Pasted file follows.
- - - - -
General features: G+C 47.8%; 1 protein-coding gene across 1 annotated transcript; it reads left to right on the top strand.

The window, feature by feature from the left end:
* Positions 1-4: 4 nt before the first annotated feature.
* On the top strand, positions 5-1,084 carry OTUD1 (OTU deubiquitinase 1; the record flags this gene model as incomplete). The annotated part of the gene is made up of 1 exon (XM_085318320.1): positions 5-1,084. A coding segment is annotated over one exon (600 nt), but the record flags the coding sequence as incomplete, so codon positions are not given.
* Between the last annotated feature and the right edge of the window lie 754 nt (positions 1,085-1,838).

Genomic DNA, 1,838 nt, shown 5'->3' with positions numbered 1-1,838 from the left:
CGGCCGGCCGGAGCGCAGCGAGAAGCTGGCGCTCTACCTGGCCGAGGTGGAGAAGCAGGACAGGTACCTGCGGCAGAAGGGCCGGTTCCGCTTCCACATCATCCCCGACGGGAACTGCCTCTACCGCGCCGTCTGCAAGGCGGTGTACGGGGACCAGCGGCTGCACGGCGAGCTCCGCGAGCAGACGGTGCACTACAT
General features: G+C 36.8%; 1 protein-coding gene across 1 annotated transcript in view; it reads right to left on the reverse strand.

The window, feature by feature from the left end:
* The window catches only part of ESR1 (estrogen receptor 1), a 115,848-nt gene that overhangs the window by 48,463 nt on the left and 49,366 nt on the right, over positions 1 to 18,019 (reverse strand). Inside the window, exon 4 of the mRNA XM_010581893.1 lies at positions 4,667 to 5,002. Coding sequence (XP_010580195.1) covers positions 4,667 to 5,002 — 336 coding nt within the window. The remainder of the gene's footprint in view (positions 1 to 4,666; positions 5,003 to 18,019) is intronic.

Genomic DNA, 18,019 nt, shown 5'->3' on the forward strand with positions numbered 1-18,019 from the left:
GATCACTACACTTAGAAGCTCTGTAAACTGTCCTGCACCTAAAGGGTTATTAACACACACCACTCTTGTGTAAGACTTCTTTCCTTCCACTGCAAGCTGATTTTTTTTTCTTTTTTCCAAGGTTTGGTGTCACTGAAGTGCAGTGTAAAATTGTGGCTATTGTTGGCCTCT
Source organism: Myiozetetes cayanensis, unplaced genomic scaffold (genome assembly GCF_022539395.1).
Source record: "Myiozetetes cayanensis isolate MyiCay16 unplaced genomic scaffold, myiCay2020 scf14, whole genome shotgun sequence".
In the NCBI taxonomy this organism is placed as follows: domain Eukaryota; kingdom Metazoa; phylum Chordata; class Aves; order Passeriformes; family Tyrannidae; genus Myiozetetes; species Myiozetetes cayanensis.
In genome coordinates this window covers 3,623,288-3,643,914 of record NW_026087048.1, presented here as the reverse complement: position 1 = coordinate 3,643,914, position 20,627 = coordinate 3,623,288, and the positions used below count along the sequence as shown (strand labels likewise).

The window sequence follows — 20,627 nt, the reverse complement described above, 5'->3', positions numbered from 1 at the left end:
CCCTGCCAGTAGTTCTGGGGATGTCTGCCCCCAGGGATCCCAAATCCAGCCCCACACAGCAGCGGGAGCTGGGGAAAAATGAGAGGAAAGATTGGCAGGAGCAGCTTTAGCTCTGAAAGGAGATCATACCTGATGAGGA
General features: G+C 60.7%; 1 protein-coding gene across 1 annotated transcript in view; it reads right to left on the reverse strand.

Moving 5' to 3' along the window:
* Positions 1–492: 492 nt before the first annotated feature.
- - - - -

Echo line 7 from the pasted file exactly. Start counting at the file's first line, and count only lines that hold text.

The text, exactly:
CGGCCGGCCGGAGCGCAGCGAGAAGCTGGCGCTCTACCTGGCCGAGGTGGAGAAGCAGGACAGGTACCTGCGGCAGAAGGGCCGGTTCCGCTTCCACATCATCCCCGACGGGAACTGCCTCTACCGCGCCGTCTGCAAGGCGGTGTACGGGGACCAGCGGCTGCACGGCGAGCTCCGCGAGCAGACGGTGCACTACAT